Supporting Analysis — Team Structures
In the last post of this blog series on being successful with digital analytics, I shared my thoughts on how to approach conducting analysis. Having the right mindset can go a long way towards driving the overall perception of your team. In this post, I’d like to discuss the way that your team supports the organization in terms of digital analytics.
At most organizations, the digital analytics team is there to support other groups. As such, the analytics team has internal customers that it hopes to assist. Like any group serving customers, there are different approaches to providing service. These approaches will vary based upon factors such as business model, size of company, location of employees and the sophistication level of the team and its internal customers. The support model utilized must match the organization — a model that works for one organization won’t necessarily work for another.
In my career, I have seen many different approaches to supporting digital analytics. At some large organizations, I have seen a centralized model. In this model, there is a core digital analytics team that performs most of the analysis and internal customers who request assistance as needed, often called an analytics center of excellence (COE). Many times, these requests utilize a ticketing system submitted by internal customers and fulfilled by the core analytics team. The advantage of this model is that the core team is intimately familiar with the implementation and past analyses performed. They are able to answer incoming analytics requests more swiftly than novice internal customers and can avoid reinventing the wheel if they know that a request has been asked and answered before. The downside of this model is that internal customers often have to get in line behind other requests and are not always empowered to pull the data they need themselves.
In a decentralized model, there is a smaller core analytics team and most internal customers are trained in the analytics tools and expected to self-serve when it comes to digital analytics data. This approach puts the data directly in the hands of the internal customers so they can pull the data they need whenever they need it. However, training non-analytics team members on how to use your implementation and your analytics tool can be quite difficult. This is especially true for internal customers who only need data occasionally and end up being casual users of the digital analytics tool. I have seen many situations where business users have pulled the wrong data and made misinformed decisions as a result. This can be exacerbated if you have many office locations and people of varying technology skill levels. This model is often extolled as executives proclaim they are “democratizing data,” but I see many situations in which the organization is fooling itself about how data is really being used.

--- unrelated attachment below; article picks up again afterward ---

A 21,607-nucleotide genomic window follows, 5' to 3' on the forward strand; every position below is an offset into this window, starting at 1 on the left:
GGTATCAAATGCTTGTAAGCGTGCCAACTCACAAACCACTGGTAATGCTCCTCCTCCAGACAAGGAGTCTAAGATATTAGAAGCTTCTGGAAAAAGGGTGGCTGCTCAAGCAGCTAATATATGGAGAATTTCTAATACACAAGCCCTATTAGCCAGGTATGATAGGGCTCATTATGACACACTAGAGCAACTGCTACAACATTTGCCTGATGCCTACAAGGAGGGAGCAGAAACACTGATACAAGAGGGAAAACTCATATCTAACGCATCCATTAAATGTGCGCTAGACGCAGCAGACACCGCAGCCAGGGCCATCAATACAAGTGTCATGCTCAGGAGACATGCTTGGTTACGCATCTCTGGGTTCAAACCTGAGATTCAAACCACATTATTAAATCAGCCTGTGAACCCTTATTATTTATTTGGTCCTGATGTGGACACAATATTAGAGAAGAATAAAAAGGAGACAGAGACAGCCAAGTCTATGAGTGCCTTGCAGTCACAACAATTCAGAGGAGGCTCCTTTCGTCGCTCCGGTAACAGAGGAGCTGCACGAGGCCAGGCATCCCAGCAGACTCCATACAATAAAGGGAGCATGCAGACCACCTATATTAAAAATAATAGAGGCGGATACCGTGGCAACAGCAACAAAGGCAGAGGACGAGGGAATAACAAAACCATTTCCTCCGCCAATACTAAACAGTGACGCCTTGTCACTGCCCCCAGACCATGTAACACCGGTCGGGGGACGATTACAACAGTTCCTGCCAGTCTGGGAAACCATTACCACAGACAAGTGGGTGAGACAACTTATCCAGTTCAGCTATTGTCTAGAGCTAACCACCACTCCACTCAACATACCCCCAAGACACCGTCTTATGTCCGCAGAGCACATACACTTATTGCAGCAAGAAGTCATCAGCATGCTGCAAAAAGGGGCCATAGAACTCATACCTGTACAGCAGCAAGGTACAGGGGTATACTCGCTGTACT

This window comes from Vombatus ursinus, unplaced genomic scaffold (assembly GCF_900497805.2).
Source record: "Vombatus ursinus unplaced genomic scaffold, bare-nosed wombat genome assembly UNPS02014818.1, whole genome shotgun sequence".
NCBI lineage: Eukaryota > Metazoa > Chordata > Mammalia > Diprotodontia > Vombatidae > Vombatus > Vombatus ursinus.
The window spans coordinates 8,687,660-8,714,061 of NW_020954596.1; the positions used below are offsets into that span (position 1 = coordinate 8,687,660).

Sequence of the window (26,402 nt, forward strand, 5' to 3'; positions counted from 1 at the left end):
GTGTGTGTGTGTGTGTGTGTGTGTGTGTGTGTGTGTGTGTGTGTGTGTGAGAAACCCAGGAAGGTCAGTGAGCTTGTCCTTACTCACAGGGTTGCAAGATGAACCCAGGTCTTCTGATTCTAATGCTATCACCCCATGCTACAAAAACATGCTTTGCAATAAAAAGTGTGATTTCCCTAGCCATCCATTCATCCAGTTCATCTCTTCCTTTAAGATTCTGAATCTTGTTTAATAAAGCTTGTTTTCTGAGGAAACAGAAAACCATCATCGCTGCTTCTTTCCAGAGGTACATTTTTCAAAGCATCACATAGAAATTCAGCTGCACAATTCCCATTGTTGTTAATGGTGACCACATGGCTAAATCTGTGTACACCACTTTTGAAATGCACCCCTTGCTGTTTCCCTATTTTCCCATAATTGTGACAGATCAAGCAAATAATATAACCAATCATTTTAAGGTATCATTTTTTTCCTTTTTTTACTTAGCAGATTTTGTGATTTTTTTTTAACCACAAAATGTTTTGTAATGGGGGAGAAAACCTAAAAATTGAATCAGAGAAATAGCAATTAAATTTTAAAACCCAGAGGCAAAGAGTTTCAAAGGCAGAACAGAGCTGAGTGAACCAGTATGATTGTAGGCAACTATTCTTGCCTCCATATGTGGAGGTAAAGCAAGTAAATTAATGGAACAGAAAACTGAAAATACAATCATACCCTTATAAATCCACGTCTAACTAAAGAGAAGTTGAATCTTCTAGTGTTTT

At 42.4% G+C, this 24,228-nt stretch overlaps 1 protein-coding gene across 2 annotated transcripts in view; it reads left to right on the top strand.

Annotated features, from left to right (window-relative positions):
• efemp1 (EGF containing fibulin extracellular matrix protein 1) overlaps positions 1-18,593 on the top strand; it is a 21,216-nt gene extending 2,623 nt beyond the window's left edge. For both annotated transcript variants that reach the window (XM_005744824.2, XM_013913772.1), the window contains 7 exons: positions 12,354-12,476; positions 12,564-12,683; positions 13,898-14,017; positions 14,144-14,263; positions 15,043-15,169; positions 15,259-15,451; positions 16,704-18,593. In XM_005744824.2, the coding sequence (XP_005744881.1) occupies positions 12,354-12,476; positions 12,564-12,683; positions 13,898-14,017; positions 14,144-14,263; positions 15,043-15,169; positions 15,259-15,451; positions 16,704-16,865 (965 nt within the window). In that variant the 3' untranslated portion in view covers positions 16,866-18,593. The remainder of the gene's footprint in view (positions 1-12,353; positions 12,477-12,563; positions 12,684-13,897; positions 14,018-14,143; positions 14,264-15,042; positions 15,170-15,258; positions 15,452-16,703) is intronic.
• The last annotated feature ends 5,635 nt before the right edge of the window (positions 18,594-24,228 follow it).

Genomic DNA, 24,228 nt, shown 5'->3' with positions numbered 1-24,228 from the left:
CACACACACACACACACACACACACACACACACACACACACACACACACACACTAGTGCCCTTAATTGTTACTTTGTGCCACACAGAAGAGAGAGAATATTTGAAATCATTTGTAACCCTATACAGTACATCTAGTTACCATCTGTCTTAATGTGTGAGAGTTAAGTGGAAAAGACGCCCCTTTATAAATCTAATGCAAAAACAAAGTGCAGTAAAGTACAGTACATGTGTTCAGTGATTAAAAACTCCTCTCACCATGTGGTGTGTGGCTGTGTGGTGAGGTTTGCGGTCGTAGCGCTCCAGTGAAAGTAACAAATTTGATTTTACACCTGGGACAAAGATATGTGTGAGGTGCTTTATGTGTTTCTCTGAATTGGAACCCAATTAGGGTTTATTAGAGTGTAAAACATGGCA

The other approach I have seen is the hub and spoke, which is essentially a hybrid of the preceding two models. This was the model I chose to use when I managed digital analytics at Salesforce. In this model, you have a small core team (hub) that focuses on some of the most critical business questions and educating a small group of people throughout the business (spokes). Often times the spokes are key people within strategic business units who have an affinity for digital analytics data and are more teachable than the masses. The core team educates these spokes (I called them Ambassadors at Salesforce) and relies on them to be the main educator of their team and their first point of contact. If the spoke runs into advanced questions or issues, they would reach out to the hub for assistance. That way, the hub has a smaller number of people to support and can delegate some of the responsibility to the spokes.
Which model you choose really depends upon your organization and its culture. It may take you a few times to figure out which model is best for you, but it is worth taking the time to consider the options.
Your homework for this post is to:
- Determine what your current support model is today and how well it is working.
- Consider meeting with your internal customers and bosses and discussing the different models and the pros and cons for your organization.
- Discussing whether you’d like to try adjusting the current support model and, if so, what resources that would require.
In the next post, I am going to discuss training your internal customers on digital analytics for those who decide to go with a decentralized or hybrid model.